Servizi applicativi verticali, enterprise web services, portali informativi aziendali e tematici opzioni binarie broker, motori di ricerca e banc de binary dati.


  • Web Design & Development

Become a sponsor

Sign Up For Our Newsletter Pirtek / Komatsu

Comment – All in one day…

Today marks the 32nd anniversary of an epic event; and the 20th anniversary of an industry tragedy.

Comment IllustrationOn 13 July 1985, the eyes of the world turned to face Wembley Stadium in London (and, later, the John F. Kennedy Stadium in Philadelphia) as Live Aid took place.

While the event has been re-assessed by history – at least in part because it spawned so many lesser copycat events and gave rise to the notion of rock stars as self-appointed saviours – for those of us of a certain age, it was our JFK moment. Those of us now in their late 40s and 50s will recall precisely where they were when Status Quo took to the stage to kick off the global event with “rocking all over the world”; will know who they were with when those harrowing images of starving African children were beamed across the globe accompanied by “Drive” by The Cars; will know what they were doing when Freddie Mercury secured his place in rock history with the greatest display of showmanship and audience participation the world has ever seen.

For a family in Australia, however, 13 July has a rather more poignant and tragic flavour.

On 13 July 1997, the Royal Canberra Hospital in Australia was imploded. A chunk of steel was ejected by the blast and killed a 12-year old girl – Katie Bender – who was stood more than 400 metres away on the shores of Lake Burley Griffin. That piece of steel was thought to be travelling at 140 km/hour.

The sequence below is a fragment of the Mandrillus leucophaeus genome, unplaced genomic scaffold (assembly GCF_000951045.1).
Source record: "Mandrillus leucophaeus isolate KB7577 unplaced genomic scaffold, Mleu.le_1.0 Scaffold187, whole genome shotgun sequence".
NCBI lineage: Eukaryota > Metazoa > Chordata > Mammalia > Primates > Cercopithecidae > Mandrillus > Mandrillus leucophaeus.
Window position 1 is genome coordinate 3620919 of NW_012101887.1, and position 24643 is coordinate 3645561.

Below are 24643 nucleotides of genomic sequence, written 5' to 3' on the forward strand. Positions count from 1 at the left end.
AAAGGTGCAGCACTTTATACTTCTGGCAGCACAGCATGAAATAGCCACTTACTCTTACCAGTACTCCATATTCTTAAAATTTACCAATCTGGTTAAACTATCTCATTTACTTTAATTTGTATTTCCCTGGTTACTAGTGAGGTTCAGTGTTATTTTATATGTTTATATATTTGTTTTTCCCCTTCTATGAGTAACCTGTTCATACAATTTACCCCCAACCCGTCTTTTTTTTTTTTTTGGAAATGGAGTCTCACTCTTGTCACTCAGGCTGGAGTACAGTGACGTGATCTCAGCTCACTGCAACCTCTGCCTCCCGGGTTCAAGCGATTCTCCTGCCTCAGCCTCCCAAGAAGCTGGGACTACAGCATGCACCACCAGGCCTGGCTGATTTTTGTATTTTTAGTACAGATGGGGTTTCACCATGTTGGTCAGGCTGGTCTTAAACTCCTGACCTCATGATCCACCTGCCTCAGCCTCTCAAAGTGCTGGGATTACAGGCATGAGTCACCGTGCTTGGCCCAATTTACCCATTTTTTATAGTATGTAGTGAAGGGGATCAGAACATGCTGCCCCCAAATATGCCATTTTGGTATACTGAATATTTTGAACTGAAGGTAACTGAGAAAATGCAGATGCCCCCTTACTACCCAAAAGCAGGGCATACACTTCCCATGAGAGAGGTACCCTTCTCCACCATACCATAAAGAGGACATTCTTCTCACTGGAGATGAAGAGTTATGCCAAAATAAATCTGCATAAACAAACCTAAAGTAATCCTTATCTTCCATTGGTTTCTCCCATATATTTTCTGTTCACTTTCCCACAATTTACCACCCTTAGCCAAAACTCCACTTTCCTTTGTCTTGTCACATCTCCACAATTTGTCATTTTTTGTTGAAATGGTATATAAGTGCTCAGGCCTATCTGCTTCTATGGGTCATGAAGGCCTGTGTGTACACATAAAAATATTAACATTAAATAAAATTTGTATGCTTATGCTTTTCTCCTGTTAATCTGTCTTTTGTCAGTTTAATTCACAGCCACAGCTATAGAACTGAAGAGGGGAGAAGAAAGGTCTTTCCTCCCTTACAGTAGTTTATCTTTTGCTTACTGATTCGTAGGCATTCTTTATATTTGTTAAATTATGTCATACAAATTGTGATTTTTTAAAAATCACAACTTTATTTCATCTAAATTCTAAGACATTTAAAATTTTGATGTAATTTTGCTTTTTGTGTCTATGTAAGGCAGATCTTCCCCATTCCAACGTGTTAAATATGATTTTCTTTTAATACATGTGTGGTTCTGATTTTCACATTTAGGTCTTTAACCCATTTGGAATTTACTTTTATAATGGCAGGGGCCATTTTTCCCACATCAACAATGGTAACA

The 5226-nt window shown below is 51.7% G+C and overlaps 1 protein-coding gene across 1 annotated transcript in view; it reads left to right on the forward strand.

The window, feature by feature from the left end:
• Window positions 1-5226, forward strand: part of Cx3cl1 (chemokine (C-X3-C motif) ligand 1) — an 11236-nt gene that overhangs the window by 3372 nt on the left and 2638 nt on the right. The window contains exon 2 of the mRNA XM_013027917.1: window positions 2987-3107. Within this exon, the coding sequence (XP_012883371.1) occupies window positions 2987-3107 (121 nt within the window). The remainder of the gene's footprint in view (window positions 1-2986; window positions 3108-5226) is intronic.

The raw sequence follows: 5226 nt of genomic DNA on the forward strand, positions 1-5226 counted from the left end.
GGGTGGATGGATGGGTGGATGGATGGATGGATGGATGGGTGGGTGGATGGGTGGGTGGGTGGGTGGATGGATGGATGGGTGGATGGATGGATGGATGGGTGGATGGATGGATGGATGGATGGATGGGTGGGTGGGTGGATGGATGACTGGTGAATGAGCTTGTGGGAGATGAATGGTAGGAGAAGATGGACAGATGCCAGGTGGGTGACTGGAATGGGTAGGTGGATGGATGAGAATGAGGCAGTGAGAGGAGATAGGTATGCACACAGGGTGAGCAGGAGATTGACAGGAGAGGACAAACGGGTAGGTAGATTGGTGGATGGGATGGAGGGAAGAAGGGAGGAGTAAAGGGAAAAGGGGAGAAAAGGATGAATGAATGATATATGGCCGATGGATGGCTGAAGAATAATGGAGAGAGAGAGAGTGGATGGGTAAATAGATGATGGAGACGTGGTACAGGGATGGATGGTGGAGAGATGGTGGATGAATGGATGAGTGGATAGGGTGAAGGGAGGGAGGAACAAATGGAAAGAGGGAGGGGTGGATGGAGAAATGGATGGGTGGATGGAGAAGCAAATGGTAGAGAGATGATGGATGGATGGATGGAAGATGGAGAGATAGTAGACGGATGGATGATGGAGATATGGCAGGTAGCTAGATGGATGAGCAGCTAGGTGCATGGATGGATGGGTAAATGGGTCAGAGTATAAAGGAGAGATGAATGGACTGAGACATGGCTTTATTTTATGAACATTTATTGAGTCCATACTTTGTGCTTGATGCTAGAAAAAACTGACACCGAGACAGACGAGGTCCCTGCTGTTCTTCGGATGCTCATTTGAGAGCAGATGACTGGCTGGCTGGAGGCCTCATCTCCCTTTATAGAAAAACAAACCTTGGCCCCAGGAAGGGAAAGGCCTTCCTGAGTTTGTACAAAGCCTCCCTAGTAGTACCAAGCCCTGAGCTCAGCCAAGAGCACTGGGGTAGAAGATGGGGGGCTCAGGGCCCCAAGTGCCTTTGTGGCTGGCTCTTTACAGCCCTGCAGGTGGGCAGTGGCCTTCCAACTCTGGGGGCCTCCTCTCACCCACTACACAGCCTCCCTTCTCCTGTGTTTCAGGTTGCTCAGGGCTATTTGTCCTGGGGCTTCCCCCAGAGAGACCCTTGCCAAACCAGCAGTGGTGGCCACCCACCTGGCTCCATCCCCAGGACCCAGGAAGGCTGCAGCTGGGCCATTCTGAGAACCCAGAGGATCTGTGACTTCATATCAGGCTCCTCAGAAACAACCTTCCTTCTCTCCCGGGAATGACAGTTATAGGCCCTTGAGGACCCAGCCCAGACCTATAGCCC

The “insufficiently skilled” explosives contractor Rod McCracken was indicted by the coroner for manslaughter but the charges were later dropped and he was ultimately fined $15,000 for a lesser offence.

At the time of her death, Katie Bender was a year-seven student a love for Croatian folk dancing. Today, she would have been a 32-year-old woman, perhaps with a family of her own, had different decisions been made.

By some strange quirk of fate and coincidence, today also marks the fourth anniversary of the passing of my best friend, Bruce. We met at primary school, went through high school together, worked together and – on several occasions – lived together. He was there when I met my wife; he was there for the birth of all four of my children; he was a larger-than-life presence for as long as I can remember. I miss him every day.

And so, I am about to listen to a song by Ultravox, surely the greatest band in the world. Their singer – Midge Ure – was (and remains) an integral part of the Live Aid Foundation; Ultravox performed on the day (including a stunning rendition of their song “Vienna”) before leaving the stage to not play again together with the same line-up for another 20 years.

A few years later – with a changed line-up – the band recorded a song called All in One Day which recalls the day “the people came and stood together”. In typical Ultravox fashion, it was epic and overblown. It gives me chills to this day.

And so, in memory of Live Aid, of little Katie Bender, and of my mate Bruce, I give you:

Web design in Weybridge, Surrey